CFV: The Cutoff failure value tells that there is no solution within the given depth.
 The DLS is efficient in memory space utilization.
 Time Complexity is expressed as O(b^{ℓ}).
 Space Complexity is expressed as O(b×ℓ).
 It has the demerit of incompleteness. It is complete only if the solution is above the depth limit.
4. Uniformcost Search Algorithm
The UCS algorithm is used for visiting the weighted tree. The main goal of the uniform cost search is to fetch a goal node and find the true path, including the cumulative cost. The following are the properties of the UCS algorithm:
 The expansion takes place on the basis of cost from the root. The UCS is implemented using a priority queue.
 The UCS does not care for the number of steps, and so it may end up an infinite loop.
 The uniformcost search algorithm is known to be complete.
 Time Complexity can be expressed as O(b^{1 + [C*/ε]})/
 Space Complexity is expressed as O(b^{1 + [C*/ε]}).
 We can say that UCs is the optimal algorithm as it chooses the path with the lowest cost only.
5. Iterative deepening depthfirst Search
This algorithm is a combination of BFS and DFS searching techniques. It is iterative in nature. The best depth is found using it. The algorithm is set to search only at a certain depth. The depth keeps increasing at each recursive step until it finds the goal node.
 The power of BFS and DFS combination is observed in this algorithm.
 When the search space is large, it proves itself, and the depth is not known.
 This algorithm has one demerit, and it is that it iterates all the previous steps.
 The algorithm is known to be complete only if the branching factor is known r finite.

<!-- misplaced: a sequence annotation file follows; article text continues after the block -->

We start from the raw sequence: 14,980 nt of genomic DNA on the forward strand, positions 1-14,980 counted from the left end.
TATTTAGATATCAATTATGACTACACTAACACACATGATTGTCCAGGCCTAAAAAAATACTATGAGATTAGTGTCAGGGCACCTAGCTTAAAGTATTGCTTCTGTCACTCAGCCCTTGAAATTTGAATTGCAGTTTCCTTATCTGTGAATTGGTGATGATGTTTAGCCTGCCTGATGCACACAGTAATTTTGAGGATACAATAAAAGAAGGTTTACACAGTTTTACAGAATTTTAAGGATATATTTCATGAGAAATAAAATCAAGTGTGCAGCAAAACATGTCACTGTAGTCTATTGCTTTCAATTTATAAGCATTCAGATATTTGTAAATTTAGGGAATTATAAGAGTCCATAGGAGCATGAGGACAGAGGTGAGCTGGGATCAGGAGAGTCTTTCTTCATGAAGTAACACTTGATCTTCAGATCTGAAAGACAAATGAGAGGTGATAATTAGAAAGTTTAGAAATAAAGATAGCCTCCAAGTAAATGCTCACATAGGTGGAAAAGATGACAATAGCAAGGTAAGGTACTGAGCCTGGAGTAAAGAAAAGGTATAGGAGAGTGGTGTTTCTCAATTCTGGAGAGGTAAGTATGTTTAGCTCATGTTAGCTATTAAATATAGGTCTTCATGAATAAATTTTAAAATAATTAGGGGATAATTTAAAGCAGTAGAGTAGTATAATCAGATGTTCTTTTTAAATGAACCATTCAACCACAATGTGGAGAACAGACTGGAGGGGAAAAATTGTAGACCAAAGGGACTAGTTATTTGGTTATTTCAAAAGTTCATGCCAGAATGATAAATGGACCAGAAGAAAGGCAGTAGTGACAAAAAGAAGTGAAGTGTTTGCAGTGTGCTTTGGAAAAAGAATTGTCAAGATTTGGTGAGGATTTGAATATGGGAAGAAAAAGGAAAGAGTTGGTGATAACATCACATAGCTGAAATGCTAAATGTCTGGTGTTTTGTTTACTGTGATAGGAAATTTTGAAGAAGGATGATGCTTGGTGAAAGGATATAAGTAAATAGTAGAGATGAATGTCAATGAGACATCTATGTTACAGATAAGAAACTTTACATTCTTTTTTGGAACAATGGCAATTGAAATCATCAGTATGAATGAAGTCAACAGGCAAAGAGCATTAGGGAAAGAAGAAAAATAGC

Time Complexity is expressed as O(b^{d}).
 Space Complexity is expressed as O(bd).
 This algorithm is optimal.
6. Bidirectional Search Algorithm
The Two way or Bidirectional search algorithm executes in a way that t has to run two searches simultaneously one in a forward direction and the other in the backward direction. The search will stop when the two simultaneous searches intersect each other to find the goal node. It is free to use any search algorithm discussed above, like BFS, DFS, etc.
 Bidirectional search is quick and occupies less memory.
 The implementation is difficult, and the goal node should be known in advance to execute it.
 The Bidirectional Search algorithm is found to be complete and optimal.
 Time Complexity is expressed as O(b^{d}).
 Space Complexity is expressed as O(b^{d}).
Conclusion
The Uninformed search strategies for searching is a multipurpose strategy that combines the power of unguided search and works in a brute force way. The algorithms of this strategy can be applied in a variety of problems in computer science as they don’t have the information related to state space and target problems.
Recommended Articles
This is a guide to Uninformed Search. Here we discuss the introduction and the Various types of Uninformed Search Algorithms like BreadthFirst Search Algorithms, Depth Limited Search, etc. You can also go through our other suggested articles to learn more –